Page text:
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Roi Ottley's World War II HB

Roi Ottley's World War II HB

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Item #:17287

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Roi Ottley's World War II: The Lost Diary of an African American Journalist
Edited with an introduction by Mark A. Huddle
Hardcover
200 pages

When black journalist Vincent "Roi" Ottley was assigned to cover the European theater in World War II, he provided a perspective shared by few other war correspondents. But what he really saw has taken more than sixty years to come to light.

Already famous as the author of New World A-Coming-in which he decried the hypocrisy of America fighting for freedom in Europe while denying it to blacks at home-Ottley was sent to cover the experiences of African American soldiers that neither white journalists nor the American military felt obliged to report. But while his dispatches documented this assignment, his personal diary reveals a different war-one that included mess hall brawls between Southern white soldiers and their black counterparts, the British public's ignorance toward their own black soldiers, and other subtle glimpses of wartime life that never made it into print.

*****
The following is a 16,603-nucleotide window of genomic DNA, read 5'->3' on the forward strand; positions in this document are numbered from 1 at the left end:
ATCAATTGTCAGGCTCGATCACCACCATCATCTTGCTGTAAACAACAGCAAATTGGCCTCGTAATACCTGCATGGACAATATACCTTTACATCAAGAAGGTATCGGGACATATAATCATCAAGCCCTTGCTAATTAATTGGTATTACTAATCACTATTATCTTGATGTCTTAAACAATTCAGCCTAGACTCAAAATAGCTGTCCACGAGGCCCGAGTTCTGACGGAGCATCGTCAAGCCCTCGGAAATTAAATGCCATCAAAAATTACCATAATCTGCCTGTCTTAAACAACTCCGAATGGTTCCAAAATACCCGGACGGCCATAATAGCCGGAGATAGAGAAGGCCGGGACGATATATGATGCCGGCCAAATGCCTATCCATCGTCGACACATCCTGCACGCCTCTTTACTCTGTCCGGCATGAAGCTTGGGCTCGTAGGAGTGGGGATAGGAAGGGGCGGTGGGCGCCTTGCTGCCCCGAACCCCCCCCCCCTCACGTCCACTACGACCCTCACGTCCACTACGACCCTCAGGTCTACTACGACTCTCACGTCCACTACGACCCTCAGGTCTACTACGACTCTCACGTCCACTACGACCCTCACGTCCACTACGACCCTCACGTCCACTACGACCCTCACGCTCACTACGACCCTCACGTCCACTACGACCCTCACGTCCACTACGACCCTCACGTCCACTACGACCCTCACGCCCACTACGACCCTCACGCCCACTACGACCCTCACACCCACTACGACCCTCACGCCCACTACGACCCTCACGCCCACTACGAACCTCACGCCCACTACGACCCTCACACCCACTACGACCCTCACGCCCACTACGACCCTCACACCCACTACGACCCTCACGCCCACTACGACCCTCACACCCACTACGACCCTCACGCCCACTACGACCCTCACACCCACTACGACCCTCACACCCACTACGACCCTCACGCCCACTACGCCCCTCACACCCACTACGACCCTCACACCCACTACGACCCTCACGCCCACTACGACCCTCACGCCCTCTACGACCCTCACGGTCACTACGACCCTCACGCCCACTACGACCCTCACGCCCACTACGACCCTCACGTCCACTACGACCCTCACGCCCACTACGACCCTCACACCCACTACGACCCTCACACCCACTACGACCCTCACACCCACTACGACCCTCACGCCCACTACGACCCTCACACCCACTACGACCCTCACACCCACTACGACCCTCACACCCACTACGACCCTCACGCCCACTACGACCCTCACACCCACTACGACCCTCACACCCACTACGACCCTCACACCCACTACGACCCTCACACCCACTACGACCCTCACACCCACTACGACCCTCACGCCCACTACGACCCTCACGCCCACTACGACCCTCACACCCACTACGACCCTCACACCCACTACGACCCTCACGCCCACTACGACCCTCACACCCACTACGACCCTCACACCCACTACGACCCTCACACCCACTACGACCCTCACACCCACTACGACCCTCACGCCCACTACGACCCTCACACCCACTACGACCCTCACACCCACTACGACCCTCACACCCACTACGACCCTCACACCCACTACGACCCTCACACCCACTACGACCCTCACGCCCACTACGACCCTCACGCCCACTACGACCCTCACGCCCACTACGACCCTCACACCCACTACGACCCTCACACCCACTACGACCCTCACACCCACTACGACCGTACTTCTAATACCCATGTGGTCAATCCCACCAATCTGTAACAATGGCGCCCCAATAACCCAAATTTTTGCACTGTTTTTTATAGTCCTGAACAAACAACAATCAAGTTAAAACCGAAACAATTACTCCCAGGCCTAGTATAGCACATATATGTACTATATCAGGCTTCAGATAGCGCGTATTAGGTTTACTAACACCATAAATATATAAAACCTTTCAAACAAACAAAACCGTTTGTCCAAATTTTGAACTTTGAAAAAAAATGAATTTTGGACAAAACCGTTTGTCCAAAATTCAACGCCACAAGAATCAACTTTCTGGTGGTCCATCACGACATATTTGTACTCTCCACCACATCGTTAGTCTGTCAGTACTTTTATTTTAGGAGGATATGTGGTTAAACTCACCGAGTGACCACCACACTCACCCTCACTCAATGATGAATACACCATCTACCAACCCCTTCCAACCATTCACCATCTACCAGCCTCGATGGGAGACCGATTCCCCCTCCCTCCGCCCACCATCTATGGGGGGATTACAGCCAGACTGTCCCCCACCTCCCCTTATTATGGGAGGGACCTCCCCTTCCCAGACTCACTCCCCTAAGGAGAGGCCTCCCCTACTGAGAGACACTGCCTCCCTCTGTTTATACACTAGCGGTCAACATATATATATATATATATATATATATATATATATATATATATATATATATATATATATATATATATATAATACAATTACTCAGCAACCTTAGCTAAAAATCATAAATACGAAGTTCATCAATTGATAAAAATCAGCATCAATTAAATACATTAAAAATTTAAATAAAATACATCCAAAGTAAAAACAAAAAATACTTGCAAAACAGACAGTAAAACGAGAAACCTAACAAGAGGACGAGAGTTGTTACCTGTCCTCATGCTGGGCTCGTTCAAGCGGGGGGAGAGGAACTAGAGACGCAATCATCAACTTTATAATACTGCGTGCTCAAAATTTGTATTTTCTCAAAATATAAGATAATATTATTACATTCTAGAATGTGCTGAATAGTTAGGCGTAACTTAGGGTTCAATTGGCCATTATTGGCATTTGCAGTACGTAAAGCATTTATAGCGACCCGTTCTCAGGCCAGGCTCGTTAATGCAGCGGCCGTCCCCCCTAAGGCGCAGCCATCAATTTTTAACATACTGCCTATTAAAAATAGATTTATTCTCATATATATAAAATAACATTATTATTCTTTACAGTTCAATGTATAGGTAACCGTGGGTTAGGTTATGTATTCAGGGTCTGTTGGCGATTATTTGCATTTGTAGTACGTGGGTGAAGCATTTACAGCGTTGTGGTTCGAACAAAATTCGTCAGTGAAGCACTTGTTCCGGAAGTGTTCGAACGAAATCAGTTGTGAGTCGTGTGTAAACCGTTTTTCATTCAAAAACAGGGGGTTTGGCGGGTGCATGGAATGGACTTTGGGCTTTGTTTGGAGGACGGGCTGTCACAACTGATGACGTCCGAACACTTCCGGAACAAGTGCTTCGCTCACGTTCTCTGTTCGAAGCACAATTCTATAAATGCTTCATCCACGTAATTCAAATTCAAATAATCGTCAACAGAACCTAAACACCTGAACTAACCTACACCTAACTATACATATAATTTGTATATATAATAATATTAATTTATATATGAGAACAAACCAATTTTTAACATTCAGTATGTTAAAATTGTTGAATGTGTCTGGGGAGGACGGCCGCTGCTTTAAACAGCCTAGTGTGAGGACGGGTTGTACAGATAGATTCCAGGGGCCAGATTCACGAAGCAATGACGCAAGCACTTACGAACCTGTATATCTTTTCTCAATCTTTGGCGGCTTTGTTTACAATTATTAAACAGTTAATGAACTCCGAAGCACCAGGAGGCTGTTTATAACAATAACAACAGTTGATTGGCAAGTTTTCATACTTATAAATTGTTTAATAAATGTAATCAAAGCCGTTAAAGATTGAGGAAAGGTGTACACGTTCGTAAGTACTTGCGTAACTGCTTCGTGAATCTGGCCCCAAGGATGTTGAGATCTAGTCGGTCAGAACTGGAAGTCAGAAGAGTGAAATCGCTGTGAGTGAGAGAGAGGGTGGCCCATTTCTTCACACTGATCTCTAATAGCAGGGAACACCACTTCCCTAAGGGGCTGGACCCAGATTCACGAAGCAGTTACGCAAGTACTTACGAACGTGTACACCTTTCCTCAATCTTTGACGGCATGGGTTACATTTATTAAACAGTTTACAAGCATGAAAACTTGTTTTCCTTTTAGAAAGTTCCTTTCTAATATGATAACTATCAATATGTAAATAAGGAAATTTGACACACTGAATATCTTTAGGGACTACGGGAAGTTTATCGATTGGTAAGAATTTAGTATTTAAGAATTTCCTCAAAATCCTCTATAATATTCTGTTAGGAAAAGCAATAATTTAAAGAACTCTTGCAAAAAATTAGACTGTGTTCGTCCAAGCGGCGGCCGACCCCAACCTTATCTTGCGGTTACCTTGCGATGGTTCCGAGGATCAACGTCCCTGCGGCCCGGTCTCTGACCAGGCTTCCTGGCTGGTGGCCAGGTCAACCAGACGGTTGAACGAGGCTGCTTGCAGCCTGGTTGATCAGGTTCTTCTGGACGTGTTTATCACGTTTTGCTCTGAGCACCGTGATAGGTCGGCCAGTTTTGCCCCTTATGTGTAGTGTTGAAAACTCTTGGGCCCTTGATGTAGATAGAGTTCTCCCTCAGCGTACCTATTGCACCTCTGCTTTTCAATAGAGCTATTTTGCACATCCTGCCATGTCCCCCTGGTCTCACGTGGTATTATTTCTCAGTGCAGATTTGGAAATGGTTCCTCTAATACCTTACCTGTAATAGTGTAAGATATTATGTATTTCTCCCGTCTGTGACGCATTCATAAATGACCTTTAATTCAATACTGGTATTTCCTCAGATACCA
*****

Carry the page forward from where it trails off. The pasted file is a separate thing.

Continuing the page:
That journal remained buried in a collection of Ottley's papers at St. Bonaventure University until Mark Huddle discovered it in the school's archives. With this book, he offers us a new look at World War II as he brings a forgotten figure out of history's shadow.

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MPN 9780700617692
GTIN 9780700617692

Already famous as the author of New World A-Coming-in which he decried the hypocrisy of America fighting for freedom in Europe while denying it to blacks at home-Ottley was sent to cover the experiences of African American soldiers that neither white journalists nor the American military felt obliged to report. But while his dispatches documented this assignment, his personal diary reveals a different war-one that included mess hall brawls between Southern white soldiers and their black counterparts, the British public's ignorance toward their own black soldiers, and other subtle glimpses of wartime life that never made it into print.

That journal remained buried in a collection of Ottley's papers at St. Bonaventure University until Mark Huddle discovered it in the school's archives. With this book, he offers us a new look at World War II as he brings a forgotten figure out of history's shadow." />